Trichomoniasis, sometimes referred to as "trich," is a common STD
that affects 2 to 3 million American yearly. It is caused by a
single-celled protozoan parasite called Trichomonas vaginalis.
Trichomoniasis is primarily an infection of the urogenital tract;
the urethra is the most common site of infection in a man, and the
vagina is the most common site of infection in women.
What Are the
Trichomoniasis, like many other STIs, often occurs without any
symptoms. Men also never have symptoms. When women have symptoms,
they usually appear within four to 20 days of exposure. The symptoms
in women include a heavy, yellow-green or gray vaginal discharge,
discomfort during intercourse, vaginal odor, and painful urination.
Irritation and itching of the female genital area, and on rare
occasions, lower abdominal pain also can be present. The symptoms in
men, if present, include a thin, whitish discharge from the penis
and painful or difficult urination.
Because men can transmit the disease to their sex partners even when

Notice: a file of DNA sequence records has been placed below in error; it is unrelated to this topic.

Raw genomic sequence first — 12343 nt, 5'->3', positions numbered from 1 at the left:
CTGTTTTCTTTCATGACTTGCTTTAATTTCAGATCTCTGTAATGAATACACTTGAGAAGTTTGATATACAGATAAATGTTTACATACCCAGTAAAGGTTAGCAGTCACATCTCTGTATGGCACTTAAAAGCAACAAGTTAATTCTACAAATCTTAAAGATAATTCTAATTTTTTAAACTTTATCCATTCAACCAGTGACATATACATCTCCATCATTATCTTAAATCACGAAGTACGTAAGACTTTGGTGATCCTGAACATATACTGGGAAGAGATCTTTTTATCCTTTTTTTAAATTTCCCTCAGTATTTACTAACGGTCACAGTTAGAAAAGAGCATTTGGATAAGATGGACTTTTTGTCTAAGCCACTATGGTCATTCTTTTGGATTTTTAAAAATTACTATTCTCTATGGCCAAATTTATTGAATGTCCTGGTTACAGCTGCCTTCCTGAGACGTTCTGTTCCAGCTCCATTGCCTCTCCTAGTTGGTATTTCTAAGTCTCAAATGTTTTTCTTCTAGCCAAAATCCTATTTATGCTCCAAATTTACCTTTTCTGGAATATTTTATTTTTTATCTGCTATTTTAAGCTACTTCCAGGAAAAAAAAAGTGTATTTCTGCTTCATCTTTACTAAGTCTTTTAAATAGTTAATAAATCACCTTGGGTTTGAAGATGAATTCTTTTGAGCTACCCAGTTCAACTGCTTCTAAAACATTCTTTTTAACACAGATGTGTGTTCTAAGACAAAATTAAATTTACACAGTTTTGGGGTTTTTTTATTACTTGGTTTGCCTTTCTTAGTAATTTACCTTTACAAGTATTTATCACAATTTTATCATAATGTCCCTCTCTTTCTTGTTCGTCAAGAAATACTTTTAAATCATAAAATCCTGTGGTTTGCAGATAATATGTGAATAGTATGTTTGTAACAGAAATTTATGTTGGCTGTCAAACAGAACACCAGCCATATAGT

symptoms are not present, it is preferable to treat both partners to
eliminate the parasite. Metronidazole is the drug used to treat
people with trichomoniasis. It usually is administered in a single
dose. People taking this drug should not drink alcohol because
mixing the two substances occasionally can cause severe nausea and
Cause Any Other Problems?
Research has shown a link between trichomoniasis and two serious
sequelae. Data suggest that trichomoniasis is associated with
increased risk of transmission of HIV and may cause a women to
deliver a low-birth-weight or premature infant. Additional research
is needed to fully explore these relationships.
Note: All information
is based upon materials published by the National Institute of
Allergy and Infectious Diseases (NIAD).
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